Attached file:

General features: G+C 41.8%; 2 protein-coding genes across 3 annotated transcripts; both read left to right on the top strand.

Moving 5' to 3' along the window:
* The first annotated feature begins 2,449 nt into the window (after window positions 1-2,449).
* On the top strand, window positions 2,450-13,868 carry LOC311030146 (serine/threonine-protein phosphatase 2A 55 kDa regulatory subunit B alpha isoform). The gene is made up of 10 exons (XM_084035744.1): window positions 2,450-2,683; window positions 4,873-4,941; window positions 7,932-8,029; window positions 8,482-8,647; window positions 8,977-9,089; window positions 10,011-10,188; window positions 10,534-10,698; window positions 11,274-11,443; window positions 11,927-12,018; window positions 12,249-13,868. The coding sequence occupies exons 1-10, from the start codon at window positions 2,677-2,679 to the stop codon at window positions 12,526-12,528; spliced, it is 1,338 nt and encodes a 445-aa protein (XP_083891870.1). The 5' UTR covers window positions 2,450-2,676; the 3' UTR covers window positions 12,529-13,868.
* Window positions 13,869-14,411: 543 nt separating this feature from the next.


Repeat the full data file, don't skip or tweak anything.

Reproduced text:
General features: G+C 41.8%; 2 protein-coding genes across 3 annotated transcripts; both read left to right on the top strand.

Moving 5' to 3' along the window:
* The first annotated feature begins 2,449 nt into the window (after window positions 1-2,449).
* On the top strand, window positions 2,450-13,868 carry LOC311030146 (serine/threonine-protein phosphatase 2A 55 kDa regulatory subunit B alpha isoform). The gene is made up of 10 exons (XM_084035744.1): window positions 2,450-2,683; window positions 4,873-4,941; window positions 7,932-8,029; window positions 8,482-8,647; window positions 8,977-9,089; window positions 10,011-10,188; window positions 10,534-10,698; window positions 11,274-11,443; window positions 11,927-12,018; window positions 12,249-13,868. The coding sequence occupies exons 1-10, from the start codon at window positions 2,677-2,679 to the stop codon at window positions 12,526-12,528; spliced, it is 1,338 nt and encodes a 445-aa protein (XP_083891870.1). The 5' UTR covers window positions 2,450-2,676; the 3' UTR covers window positions 12,529-13,868.
* Window positions 13,869-14,411: 543 nt separating this feature from the next.